Enterprising Developments

Good Candidate for Cloud: Anything That Can be Automated

Joe McKendrick
Insurance Experts' Forum, June 25, 2010

What types of insurance work are “commoditized”—meaning everyone does it, so there's no competitive value in it—and thus ripe for more cloudy type platforms?

I had the chance to run these questions past Krish Khambadkone, client architect for Infogain, a global systems integrator involved in implementing solutions across the insurance industry.

 

Khambadkone says in the cloud examples he's seen, insurance front-end quoting functions have been the most likely candidates for cloud sourcing to external vendors. He cites one vendor in Southern California that operates a “hybrid cloud” specifically for such tasks, which serves a number of insurance companies. Which means the vendor hosts and runs the software, but the applications and server instances are dedicated to the clients, and not shared as publicly available services.

He adds that front-end quoting is a highly commoditized and routine function that lends itself to such approaches. “Processes involved in the issuance of a quote for many commonly issued policies, such as medical, auto, casualty, property are quite standard and follow a set pattern,” Khambadkone explains. “Broadly speaking, it involves submission of questions, rating and pricing, underwriting, binding and quoting.”

The cloud model lends itself well to applications in which workflows can be automated. “There is no more need for a human actuary to rate and price a quote,” he points out. “These are achieved through straight-through processing; even the pricing is done using sophisticated pricing engines that use vast amounts of statistical data, algorithms and factors to arrive at the quote.”

Khambadkone hits at something here. There has been quite a bit of uncertainty about cloud within the insurance industry, and it doesn't make sense to take those systems and processes that offer competitive advantage and hand them over to a third party. But there are those many commoditized and automatable processes in which the pains and expenses of maintenance and upgrades could be handed to someone else to worry about.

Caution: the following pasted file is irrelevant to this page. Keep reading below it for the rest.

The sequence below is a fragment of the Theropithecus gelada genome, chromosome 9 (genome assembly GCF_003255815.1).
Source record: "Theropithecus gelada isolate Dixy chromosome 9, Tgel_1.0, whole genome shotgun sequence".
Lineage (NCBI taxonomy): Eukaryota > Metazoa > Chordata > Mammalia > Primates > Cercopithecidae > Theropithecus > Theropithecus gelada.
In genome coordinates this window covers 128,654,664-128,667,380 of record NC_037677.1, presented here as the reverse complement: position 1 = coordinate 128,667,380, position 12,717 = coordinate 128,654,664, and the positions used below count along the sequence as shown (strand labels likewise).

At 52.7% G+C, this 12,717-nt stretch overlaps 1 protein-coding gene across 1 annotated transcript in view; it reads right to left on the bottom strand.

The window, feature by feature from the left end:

Joe McKendrick is an author, consultant, blogger and frequent INN contributor specializing in information technology.

Readers are encouraged to respond to Joe using the “Add Your Comments” box below. He can also be reached at joe@mckendrickresearch.com.

This blog was exclusively written for Insurance Networking News. It may not be reposted or reused without permission from Insurance Networking News.

The opinions of bloggers on www.insurancenetworking.com do not necessarily reflect those of Insurance Networking News.

Comments (0)

Be the first to comment on this post using the section below.

Add Your Comments...

Already Registered?

If you have already registered to Insurance Networking News, please use the form below to login. When completed you will immeditely be directed to post a comment.

Forgot your password?

Not Registered?

You must be registered to post a comment. Click here to register.

Blog Archive

On Thanking the Regulator … Really

The Financial Conduct Authority is demanding higher standards of consumer protection from insurers, which could lead to greater customer engagement and understanding.

Competing with the Coasts for Tech Talent

Are heartland-based insurers at a recruiting disadvantage for tech skills?

Putting Your Investments Where Your Transformation Is: Part 2: Optimizing Your IT Investments Portfolio

Sam Medina continues a 3-part series on Transforming the IT Investment Budget in order to fund new programs and initiatives without the necessity of additional capital expense.

Boosting Performance with Integrated Underwriting Tools

A unified, comprehensive platform can help underwriters perform their jobs more efficiently and profitably.

Apply Mindfulness to Leadership

Managers can benefit from applying this theory both to their career aspirations as well as to interactions and expectations of staff.

Opinion: Halbig Decision Creates New Level of Uncertainty for Obamacare

Time will tell if the Halbig decision remains viable. But in the meantime, a new level of uncertainty has been injected into the process.

Advertisement

Advertisement